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Russian View: Ukraine Is Safe From a Moscow Invasion

Police standing guard at a protest in Kiev on Tuesday, as a humanitarian convoy made its way from Russia, prompting fears of an imminent invasion.

Concerns voiced by Kiev and the West that Moscow's humanitarian convoy to Ukraine's battle-scarred east is nothing more than a Trojan Horse are — most likely — unfounded, Russian military analysts said.

Pundits told The Moscow Times on Tuesday that the limited scope of a "peacekeeping" operation would be inadequate to bring about a victory for pro-Russian separatists.

While a massive Russian blitzkrieg remains possible, it would have exorbitant geopolitical costs.

And Russian forces may simply be ill-prepared to deal with the newly revitalized Ukrainian army, which would likely receive help from NATO given the need.

That said, the conflict in Ukraine is far from over, as the embattled pro-Russian insurgency is likely to ditch the pretenses of regular warfare and take up guerilla tactics, analysts agreed.

Beware of Russians Bearing Gifts

A three-kilometer-long motorcade of 280 trucks without license plates, loaded with humanitarian aid, departed on Tuesday from the Moscow region to Ukraine, according to RIA Novosti.

The motorcade, loaded with more than 500 tons of food, 54 tons of medical supplies, 12,000 sleeping bags and 69 power generators, is due to reach the Ukrainian border on Wednesday morning, ITAR-Tass reported.

European Commission President Jose Manuel Barroso and French Foreign Minister Laurent Fabius joined U.S. diplomats in expressing concern that the convoy may in fact be a pretext for an armed invasion.

Official Kiev said Tuesday it would accept the incoming humanitarian aid on the border, but would not allow Russian trucks into the country.

Citing domestic diplomatic sources, Russian media outlets reported in July that the Kremlin was preparing to deploy a "peacekeeping force" to the insurgency's heartland in the Donbass region.

This has fanned worries in Ukraine, given that peacekeeping contingents Russia keeps in the post-Soviet breakaway regions of Transdnestr, Abkhazia and South Ossetia serve to guarantee the de-facto independence of these pro-Russian separatist enclaves.

Since its outbreak last spring, the insurgency has scored numerous victories against what started as an ill-equipped and poorly trained Ukrainian army, but Kiev's forces eventually capitalized on their vast superiority in manpower and equipment, ultimately isolating the rebels to the cities of Luhansk and Donetsk. Ukrainian President Petro Poroshenko reportedly promised to crush the resistance by Aug. 24, Ukraine's Independence Day.

Sacrificial Peacekeepers

A limited peacekeeping mission of the sort found in the self-proclaimed republic of Transdnestr or South Ossetia would be both illegitimate and ineffective from a military standpoint, experts said.

Peacekeepers can only be deployed if authorized by the United Nations, which Moscow — at odds with the U.S. and EU — stands no chance of obtaining, said retired army colonel Viktor Litovkin, a prominent military analyst.

Moreover, the miniscule size typical of peacekeeping forces would render one useless against the Ukrainian army, said Mikhail Barabanov, editor-in-chief of the Moscow Defense Brief.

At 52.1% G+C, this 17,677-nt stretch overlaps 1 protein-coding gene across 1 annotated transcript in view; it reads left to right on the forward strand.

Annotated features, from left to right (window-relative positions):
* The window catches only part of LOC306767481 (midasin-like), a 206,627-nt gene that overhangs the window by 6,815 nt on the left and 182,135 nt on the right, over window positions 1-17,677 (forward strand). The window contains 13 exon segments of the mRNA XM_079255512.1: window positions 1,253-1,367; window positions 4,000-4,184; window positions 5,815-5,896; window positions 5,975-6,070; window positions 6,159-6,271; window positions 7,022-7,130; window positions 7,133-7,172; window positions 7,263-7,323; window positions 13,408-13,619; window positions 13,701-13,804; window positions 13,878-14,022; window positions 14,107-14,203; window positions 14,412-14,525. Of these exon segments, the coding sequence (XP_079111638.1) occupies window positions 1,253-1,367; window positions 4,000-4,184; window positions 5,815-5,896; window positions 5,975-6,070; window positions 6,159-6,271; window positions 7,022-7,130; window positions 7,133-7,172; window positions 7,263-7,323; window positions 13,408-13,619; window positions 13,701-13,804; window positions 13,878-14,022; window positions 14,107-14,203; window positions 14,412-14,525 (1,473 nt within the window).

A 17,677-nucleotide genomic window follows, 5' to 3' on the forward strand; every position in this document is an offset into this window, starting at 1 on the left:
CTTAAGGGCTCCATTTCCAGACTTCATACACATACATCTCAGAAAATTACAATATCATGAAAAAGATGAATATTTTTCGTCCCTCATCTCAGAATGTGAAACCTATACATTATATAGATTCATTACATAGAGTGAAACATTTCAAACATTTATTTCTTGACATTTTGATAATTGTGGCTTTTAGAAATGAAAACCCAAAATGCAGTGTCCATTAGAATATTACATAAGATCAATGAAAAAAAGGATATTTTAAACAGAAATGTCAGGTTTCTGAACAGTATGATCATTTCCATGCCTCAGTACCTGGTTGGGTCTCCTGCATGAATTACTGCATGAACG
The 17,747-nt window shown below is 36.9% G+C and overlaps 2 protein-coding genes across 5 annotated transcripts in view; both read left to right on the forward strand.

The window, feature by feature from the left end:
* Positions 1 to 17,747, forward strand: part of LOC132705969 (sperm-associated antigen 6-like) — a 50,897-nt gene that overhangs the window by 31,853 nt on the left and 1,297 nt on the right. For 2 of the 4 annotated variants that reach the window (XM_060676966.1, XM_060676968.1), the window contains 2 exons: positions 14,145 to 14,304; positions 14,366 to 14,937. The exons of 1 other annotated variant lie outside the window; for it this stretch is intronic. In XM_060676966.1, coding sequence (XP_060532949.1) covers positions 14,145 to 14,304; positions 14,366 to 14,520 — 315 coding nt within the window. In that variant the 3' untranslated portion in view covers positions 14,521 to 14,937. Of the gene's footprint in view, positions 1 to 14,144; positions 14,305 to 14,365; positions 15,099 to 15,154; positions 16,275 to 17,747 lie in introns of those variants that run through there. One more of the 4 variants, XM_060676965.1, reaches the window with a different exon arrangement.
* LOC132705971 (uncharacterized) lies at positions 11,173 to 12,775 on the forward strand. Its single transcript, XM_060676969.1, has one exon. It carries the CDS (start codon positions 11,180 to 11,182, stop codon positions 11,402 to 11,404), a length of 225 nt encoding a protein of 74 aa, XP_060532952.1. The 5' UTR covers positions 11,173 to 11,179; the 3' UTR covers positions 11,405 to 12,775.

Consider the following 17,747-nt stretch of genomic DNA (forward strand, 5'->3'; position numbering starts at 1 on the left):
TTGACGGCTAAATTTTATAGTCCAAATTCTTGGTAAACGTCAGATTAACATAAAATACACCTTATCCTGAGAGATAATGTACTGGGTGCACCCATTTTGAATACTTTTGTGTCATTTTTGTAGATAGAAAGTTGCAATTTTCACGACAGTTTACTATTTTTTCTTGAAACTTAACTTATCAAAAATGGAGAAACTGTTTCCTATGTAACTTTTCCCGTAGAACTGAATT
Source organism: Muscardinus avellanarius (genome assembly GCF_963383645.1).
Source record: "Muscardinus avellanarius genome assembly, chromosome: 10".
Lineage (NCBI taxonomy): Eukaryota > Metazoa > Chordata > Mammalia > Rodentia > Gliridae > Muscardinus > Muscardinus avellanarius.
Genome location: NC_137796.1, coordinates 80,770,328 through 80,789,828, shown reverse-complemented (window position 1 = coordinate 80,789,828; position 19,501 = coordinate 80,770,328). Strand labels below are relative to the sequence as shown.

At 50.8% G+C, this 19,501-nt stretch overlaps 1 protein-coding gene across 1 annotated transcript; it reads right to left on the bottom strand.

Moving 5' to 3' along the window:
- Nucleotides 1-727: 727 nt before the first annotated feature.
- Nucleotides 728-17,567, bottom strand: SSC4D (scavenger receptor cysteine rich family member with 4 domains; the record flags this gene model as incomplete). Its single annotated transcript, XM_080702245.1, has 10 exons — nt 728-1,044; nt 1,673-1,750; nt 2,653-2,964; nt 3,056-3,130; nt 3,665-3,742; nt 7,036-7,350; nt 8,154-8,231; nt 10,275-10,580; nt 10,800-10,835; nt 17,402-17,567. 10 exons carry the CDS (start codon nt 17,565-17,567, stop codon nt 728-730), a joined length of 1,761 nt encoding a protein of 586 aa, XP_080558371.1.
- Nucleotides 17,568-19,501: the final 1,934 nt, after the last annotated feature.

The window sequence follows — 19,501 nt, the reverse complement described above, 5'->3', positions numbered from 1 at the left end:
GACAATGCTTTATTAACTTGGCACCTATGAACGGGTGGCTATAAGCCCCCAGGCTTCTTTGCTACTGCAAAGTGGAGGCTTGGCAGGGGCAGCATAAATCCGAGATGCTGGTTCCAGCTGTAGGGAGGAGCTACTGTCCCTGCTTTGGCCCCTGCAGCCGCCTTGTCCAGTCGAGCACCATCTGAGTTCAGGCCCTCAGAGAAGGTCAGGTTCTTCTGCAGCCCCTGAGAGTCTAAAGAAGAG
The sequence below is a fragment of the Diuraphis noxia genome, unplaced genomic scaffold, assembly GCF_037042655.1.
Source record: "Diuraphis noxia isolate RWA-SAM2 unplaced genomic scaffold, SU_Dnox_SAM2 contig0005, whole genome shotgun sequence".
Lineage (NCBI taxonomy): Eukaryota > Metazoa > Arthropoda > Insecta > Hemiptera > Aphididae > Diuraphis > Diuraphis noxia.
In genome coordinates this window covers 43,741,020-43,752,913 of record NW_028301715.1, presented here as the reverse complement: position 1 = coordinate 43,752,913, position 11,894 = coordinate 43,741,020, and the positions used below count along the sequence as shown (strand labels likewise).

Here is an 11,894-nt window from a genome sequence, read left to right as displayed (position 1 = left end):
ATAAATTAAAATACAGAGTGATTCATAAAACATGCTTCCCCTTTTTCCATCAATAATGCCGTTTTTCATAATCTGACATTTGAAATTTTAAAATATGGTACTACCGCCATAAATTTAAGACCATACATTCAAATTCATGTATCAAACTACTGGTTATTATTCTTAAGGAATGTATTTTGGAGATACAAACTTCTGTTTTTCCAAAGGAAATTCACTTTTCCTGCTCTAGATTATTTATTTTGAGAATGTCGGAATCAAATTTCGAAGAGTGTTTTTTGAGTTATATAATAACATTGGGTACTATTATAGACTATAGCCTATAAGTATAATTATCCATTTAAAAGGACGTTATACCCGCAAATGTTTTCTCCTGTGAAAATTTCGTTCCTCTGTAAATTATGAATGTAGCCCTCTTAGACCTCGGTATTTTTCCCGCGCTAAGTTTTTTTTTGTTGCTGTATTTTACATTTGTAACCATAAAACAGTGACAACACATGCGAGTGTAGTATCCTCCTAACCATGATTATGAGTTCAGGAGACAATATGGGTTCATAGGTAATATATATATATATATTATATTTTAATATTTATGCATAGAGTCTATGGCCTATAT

The Ukrainian anti-insurgency force is estimated to be about 50,000-strong.

"Peacekeepers would only offer a brief respite to the rebels," said Alexander Golts, a military expert with the opposition-leaning publication Yezhednevny Zhurnal.

The Donbass Blitzkrieg

An all-out invasion would offer the rebels their only chance of survival in the field, Barabanov said.

The Ukrainian forces are already straining under the pressure of sustained combat, and a Russian strike could send them scrambling from eastern Ukraine, he said in emailed comments.

Russia has amassed between 20,000 and 40,000 troops on the Ukrainian border, nominally for military exercise, but could boost that sum to 80,000, said Konstantin Makienko, deputy director of the for-profit Center for Analysis of Strategies and Technologies.

Experts were split on whether it would suffice to break the back of the Ukrainian army. Barabanov and Makienko said it was possible, while Golts said at least 100,000 combat-ready troops may be needed — more than Russia can muster, he said.

Ukrainian forces can also regain morale and put up a good fight in the case of outright foreign aggression, Makienko said.

And NATO, which backs official Kiev, would definitely help the Ukrainians, at least by supplying them with arms, though not by directly taking on the Russians, something that never happened even at the height of the Cold War, Golts said.

"I hope nobody is going to find out," Makienko quipped.

In any case, an all-out invasion would leave Russia — which has already been hit by Western sanctions — totally isolated from the international community, experts agreed.

Can't Stop the Guerillas

The insurgency lacks the strength to hold on to its remaining strongholds, most pundits agreed.

"By and large, they are irregular forces comprised of local guerillas," said analyst Litovkin.

But this is precisely what could spell trouble for Ukraine after the tentative fall of Donetsk and Luhansk, experts said.

Once the rebels give up on pitched battles in favor of guerilla warfare, they will be almost impossible to uproot, especially given the influx of angry, new recruits from among the war-torn local communities, Litovkin said.

The conflict can simmer long into the winter, and possibly for years afterwards, agreed Golts.

"Even better-prepared armies, down to the Americans in Iraq, have failed to defeat guerillas," Golts said.

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